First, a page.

Talking with Daniel Boulud about . . . Milwaukee | Bleader

Talking with Daniel Boulud about . . . Milwaukee


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Daniel Boulud and Paul Bartolotta
  • Daniel Boulud
  • Daniel Boulud and Paul Bartolotta

If New York's is the glamorous dining scene we like to pine for (and feed our insecurities by), Milwaukee is the neighbor gal who waits, patiently, for us to notice she exists at all. Milwaukee has a great culinary scene—fine restaurants like Sanford and Paul Bartolotta's empire of Lake Park Bistro and others, a hearty scene of old German and Italian places like Chicago used to have—and we pay it far too little attention.

So it may sting a bit that the legendary Daniel Boulud, who has four Michelin stars in New York (three for Daniel and a fourth for Cafe Boulud), is skipping us over for a dinner on October 22 at Milwaukee's vintage Grain Exchange. Boulud's team will cook a five-course meal, introduced by Bartolotta, who's led a parallel life to Boulud for a quarter century—according to Bartolotta, he staged all over France in the early 80s at places where Boulud had gone before him, and when Boulud took over Le Cirque, its owner, who was Italian, tried to hire Bartolotta to work with him because "he's French and I want to make sure he's got some Italian behind him."

Bartolotta declined and made his name opening San Domenico instead, before coming here to Spiaggia for several years in the early 90s. The two were already friends when they finally became colleagues, both opening restaurants at the Wynn in Las Vegas. Despite their long friendship, this will be Boulud's first visit to Bartolotta's hometown, and a rare touchdown in the midwest for him. I spoke to Boulud about his upcoming visit by phone; the dinner will be $150 per person, which includes an autographed copy of his new book, Daniel: My French Cuisine; reservations can be made at 414-727-6980.

Michael Gebert: Have you been to Milwaukee before?

Daniel Boulud: I'm ashamed to say, no. I'm very excited, I've been talking about Milwaukee with Paul Bartolotta for a long time. I've been to Detroit many times, I've been to Chicago, but the two places I've wanted to go are Milwaukee and Minnesota, because [Cafe Boulud executive chef] Gavin Kaysen is from Minnesota. So Minnesota is next after Milwaukee.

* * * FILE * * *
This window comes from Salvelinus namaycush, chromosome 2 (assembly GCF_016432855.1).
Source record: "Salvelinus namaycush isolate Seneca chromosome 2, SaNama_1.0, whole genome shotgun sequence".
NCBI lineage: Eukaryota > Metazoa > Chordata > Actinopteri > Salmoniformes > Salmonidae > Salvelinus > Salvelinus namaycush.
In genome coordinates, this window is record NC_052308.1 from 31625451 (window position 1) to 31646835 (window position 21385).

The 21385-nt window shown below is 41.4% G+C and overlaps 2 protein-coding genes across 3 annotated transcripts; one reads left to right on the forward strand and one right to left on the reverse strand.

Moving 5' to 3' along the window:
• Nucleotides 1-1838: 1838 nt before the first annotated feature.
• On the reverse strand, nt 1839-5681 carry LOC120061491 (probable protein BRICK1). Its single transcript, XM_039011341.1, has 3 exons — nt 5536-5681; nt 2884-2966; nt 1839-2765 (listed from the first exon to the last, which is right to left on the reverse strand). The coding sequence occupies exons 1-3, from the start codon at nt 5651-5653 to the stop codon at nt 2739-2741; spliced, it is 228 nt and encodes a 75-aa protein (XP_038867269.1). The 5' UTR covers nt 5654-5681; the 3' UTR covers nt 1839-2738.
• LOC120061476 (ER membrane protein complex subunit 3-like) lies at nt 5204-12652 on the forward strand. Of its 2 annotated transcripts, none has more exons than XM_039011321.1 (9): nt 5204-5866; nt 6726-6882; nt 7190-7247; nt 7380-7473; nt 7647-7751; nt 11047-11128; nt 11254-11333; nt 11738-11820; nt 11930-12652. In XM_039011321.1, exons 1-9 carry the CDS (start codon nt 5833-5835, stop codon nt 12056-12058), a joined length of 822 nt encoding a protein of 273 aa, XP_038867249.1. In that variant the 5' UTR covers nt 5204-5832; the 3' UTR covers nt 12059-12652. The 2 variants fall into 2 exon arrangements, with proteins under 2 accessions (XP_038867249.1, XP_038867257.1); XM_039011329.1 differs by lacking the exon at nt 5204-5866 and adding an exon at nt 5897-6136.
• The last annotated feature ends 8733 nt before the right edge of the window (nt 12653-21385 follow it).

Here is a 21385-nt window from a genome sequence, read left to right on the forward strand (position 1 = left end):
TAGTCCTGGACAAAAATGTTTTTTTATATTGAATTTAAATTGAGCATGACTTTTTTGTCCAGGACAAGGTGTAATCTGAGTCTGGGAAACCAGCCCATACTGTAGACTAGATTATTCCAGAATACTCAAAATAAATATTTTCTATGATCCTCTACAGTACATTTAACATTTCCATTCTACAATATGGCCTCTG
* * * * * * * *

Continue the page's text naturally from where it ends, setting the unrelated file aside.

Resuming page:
I just read an article in the Wall Street Journal that was about what you eat when you travel, and mostly that was about Asia, where you have a number of restaurants. Do you ever get out in the midwest, do a road trip and eat in diners and that kind of thing?

Yeah, of course. I hope to get to some places that are really local dives. I leave it to Paul and his family there. I want to see the German markets with all the smoked meats, that could be interesting. What do you recommend?

[We talk about custard and German restaurants for a minute.]

There's a lot of good products from Wisconsin, both meat and, of course, it's a huge dairy state. Do you ever use any of the Wisconsin cheeses in your restaurants?

Absolutely, we have cheese, we have the fantastic . . . do you know the Uplands cheese company? Mike and Carol Gingrich. That's the one we use the most, do you know it?

Yes, I've been there. So how did this dinner come about?

Paul is a longtime friend, we worked together in Vegas for six years when I was at the Wynn, and we have been close friends for many, many years when he was in New York as a young chef and he was at San Domenico. So Paul, in a way, if I had an Italian brother he would be Paul. I'm going to feel at home there, with all the brothers and sisters and family.